Some people become so desperate to lose weight and so frustrated with the slow progress of healthy weight loss, they become willing to try anything -- like wearing ankle and wrist weights all day. It makes sense -- forcing your body to lug around extra weight should result in more calories burned. Not necessarily. In fact, wearing weights all day can cause more harm than good.
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If you spend all day sitting at a desk, wearing weights will not make you burn more calories, no matter how heavy they are. If you are pretty active during the day, wearing weights may boost your calorie burn a little bit, but don't expect miracles. For instance, if you wear ankle and wrist weights while cleaning the house, you may burn a few more calories but you won't develop strength gains. Wrist and ankle weights simply are not heavy enough to stimulate muscle growth, but they are heavy enough to tire you out sooner.
Not During Workout
Wearing ankle weights during your cardio workout dramatically increases your risk of joint injury because it alters your gait and throws your body out of alignment. Using wrist and ankle weights during a strength training routine won't help you either. For resistance training to be effective, you must lift weights heavy enough that you cannot do more than 12 to 15 reps. Unless you are recovering from a severe illness or injury, wrist and ankle weights will not provide the necessary muscle stress.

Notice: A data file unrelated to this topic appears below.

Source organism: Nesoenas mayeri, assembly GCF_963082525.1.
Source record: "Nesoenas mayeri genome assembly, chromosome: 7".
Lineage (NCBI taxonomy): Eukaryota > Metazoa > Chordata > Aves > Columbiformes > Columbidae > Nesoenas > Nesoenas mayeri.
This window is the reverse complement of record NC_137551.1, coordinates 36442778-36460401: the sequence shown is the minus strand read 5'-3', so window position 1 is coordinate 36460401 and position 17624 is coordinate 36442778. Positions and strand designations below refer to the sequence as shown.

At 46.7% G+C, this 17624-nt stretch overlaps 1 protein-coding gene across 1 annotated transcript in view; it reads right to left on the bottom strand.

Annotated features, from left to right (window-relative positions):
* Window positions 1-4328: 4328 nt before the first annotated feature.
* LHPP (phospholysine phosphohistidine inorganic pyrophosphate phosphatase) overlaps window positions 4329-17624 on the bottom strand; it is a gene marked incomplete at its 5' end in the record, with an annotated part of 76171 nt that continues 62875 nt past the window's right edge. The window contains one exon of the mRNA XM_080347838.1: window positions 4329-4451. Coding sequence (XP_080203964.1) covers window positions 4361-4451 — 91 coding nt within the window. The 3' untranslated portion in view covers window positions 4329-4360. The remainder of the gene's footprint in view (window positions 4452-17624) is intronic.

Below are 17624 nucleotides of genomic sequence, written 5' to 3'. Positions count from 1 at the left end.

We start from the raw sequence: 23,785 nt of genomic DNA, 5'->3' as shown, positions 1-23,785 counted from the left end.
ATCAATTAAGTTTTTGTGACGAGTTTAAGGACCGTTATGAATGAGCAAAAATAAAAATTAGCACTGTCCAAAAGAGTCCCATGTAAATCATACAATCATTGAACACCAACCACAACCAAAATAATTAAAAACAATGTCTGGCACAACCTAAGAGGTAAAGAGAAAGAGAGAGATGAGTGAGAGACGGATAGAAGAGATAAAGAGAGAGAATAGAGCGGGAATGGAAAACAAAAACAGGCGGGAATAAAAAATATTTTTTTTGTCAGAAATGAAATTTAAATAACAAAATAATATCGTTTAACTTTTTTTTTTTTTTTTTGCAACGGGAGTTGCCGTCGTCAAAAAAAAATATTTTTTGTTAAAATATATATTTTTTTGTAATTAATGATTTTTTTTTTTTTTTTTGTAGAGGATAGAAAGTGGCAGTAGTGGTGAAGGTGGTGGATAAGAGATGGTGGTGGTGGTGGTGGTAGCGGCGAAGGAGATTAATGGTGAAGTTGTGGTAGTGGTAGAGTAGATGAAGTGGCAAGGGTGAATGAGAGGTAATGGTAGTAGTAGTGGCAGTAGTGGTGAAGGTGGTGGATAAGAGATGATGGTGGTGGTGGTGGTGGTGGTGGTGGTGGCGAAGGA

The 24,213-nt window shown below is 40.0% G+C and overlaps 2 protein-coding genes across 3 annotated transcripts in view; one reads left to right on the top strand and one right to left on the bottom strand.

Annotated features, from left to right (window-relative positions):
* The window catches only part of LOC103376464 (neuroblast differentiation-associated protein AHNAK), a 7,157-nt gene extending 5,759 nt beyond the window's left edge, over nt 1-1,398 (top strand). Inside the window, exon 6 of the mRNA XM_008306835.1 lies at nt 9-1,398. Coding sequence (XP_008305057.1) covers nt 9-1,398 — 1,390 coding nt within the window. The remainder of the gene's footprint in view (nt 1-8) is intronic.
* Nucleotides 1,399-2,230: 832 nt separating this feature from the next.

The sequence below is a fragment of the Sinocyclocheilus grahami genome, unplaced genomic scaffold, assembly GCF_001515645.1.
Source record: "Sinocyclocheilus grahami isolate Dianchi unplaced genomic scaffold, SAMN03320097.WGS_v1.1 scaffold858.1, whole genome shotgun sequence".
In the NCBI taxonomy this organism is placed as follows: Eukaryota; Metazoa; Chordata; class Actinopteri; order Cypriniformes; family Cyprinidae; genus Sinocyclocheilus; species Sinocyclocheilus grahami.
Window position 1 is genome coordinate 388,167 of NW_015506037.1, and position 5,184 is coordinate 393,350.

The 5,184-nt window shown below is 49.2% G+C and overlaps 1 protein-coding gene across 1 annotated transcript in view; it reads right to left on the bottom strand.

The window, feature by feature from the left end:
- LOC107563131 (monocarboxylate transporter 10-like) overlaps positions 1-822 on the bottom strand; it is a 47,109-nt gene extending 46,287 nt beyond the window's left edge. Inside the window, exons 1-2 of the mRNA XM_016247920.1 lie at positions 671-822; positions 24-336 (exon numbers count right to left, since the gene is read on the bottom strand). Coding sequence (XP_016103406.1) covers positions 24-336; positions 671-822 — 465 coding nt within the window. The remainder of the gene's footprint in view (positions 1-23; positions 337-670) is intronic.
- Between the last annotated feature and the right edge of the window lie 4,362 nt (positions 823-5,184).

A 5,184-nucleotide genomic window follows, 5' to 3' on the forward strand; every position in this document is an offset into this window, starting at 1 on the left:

Of course, wrist and ankle weights do have their place. If you are stuck at a desk all day, strapping on a pair of ankle weights and doing mini leg raises as you work will burn more calories than just sitting there. You can wear them to walk the dog, run errands or any activity that allows you to walk slow enough that you can pay attention to your gait. Keeping them next to the couch so you can do a few mild calisthenics while you watch television can help you fit more activity into your day -- just don't count these activities toward the day's workout.
There are much more effective ways to boost your calorie burn. Add interval training to your cardio routine, and pick up the pace in general. Do longer, more intense weight session for every major muscle group, twice per week. Be more active all around -- park far away, take the stairs and walk fast wherever you go. Don't drive when you can bike, don't bike when you can walk and don't walk when you can run.